Edit: in response to people saying about how they'd want to see that speech etc. I saw a new show on National Geographic today called Empire Wars. Seems pretty informative. It talked about the civil war post-Caesar. But the cool thing about the show, in my opinion, is that the actors portraying the historical figures speak in latin, and are subtitled in english, instead of just speaking english. It's still mediocre cgi and greenscreening, but I found it really cool how the speeches they gave to their troops in the "live sequences" were in the same language that these generals used in their time. Gives it a nice historical touch.



    Steel_Within
    Not only that but Romans have fought monsters before. You're a guy that grew up as a farmer in the hills near Cannae. You farmed, and tilled the earth, making your living off wine. You wind up though being called to fight against Carthage, being pulled together as Hastati. You're given a sword and shield, light armor to help form the main line of your legion. You fight against people, get used to chopping and slashing at the foe, fighting with your brother. But one day, you're surprised.

    You see a creature that is much larger than even a deer. Its the biggest thing you've ever seen. Its howling, bellowing out with trunk waving and throwing out. Tusks glinting in metal as it tosses its head about, throwing soldiers before rising up onto its hind legs before crushing men underneath as it falls back forward. And you're expected to fight and kill it.




    I bet most people never thought about how the Romans encountering elephants was like a real life mythological battle. No different than if American Navy units were suddenly fighting Russians riding kraken.
    [​IMG]
     
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  3. Yuli Ban

    Yuli Ban Level 17 (Theurgist) LitRPG Author Citizen Aspiring Writer

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    Anonymusk

    Also, I had heard from my adviser that someone died excavating the siege tunnel at Dura-Europos in a secondary collapse. You can read more about the Roman/Persian Siege tunnel and battle within the tunnel which likely constituted the first known use of chemical warfare on the wiki page for the site. It's what I sometimes tell my students is "The most METAL moment in history"--Romans fighting Persians in an underground siege tunnel with burning sulfur and an eventual collapsing of the tunnel DURING the actual battle (I believe soldiers were found in the tunnel in full kit apparently in mid-battle). I was unable to find anything about the worker who died a secondary collapse of the tunnel, so perhaps my adviser was mistake (or it just didn't make big news outside the circles of Roman Arch, in the M.E.)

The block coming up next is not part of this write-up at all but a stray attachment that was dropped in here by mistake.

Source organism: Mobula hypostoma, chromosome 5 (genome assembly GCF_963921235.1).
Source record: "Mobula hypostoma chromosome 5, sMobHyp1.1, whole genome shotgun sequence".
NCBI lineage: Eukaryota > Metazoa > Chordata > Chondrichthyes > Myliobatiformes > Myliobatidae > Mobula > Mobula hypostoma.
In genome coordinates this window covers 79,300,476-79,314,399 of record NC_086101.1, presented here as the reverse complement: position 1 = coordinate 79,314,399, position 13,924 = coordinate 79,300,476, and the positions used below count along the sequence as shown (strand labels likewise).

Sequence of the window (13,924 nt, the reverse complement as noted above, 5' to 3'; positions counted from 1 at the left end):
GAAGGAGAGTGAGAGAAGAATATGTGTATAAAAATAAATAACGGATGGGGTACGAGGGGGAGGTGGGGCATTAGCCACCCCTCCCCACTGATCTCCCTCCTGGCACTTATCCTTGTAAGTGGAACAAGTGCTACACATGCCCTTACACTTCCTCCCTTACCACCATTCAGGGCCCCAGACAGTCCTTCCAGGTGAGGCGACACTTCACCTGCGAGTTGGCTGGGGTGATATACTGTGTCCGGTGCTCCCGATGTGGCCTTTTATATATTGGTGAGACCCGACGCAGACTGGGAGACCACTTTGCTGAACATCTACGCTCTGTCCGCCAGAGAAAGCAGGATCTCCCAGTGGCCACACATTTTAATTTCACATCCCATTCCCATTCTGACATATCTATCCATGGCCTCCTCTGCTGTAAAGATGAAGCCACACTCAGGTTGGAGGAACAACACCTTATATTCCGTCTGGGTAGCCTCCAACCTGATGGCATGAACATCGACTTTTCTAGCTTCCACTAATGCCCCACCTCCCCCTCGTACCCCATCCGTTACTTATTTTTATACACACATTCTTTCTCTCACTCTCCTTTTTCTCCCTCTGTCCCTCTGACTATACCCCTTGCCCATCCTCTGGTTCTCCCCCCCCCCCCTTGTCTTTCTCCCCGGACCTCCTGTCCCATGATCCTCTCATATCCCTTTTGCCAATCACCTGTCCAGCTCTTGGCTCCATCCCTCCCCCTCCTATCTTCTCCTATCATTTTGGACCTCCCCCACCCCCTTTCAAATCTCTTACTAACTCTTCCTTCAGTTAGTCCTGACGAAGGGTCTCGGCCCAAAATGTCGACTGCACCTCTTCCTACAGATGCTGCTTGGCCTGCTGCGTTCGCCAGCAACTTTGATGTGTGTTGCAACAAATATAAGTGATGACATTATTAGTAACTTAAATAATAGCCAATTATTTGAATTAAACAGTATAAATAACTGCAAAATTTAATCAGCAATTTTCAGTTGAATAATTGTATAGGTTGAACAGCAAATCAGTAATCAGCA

4. Berserk

    Berserk Level 8 (Thug) Beta Reader Citizen Aspiring Writer

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    Very interesting read. I think you could argue though that Mordor would have the equipment advantage not Rome. A lot of Orcs have a mixture of plate or chain mail as well as cloth and leather, with the more elite Uruk-Hai troops getting full plate. That would probably let them stand up pretty well against the roman first line skirmishers. Their heavy metal cleavers and axes would have no trouble penetrating roman armour, where as the Romans would have to aim their attacks which I would say makes up the difference in any combat skill there might be. Mordor trebuchets and siege artillery would outrange that of Romes.

    I don't see this being a cake walk for the Romans. Mordor would also excel in psychological warfare. A number of its assets would be quite useful in performing night raids, not to mention that Mordor has gunpowder weapons.
     
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  5. Paul Bellow

    Paul Bellow Forum Game Master Staff Member Shop Owner LitRPG Author Citizen Aspiring Writer

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  6. Paul Bellow

    Paul Bellow Forum Game Master Staff Member Shop Owner LitRPG Author Citizen Aspiring Writer

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  7. Yuli Ban

    Yuli Ban Level 17 (Theurgist) LitRPG Author Citizen Aspiring Writer

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    While true, I don't think Sauron ever had a theme song as epic as Caesar's.


    Caesar: I
    Sauron: Nil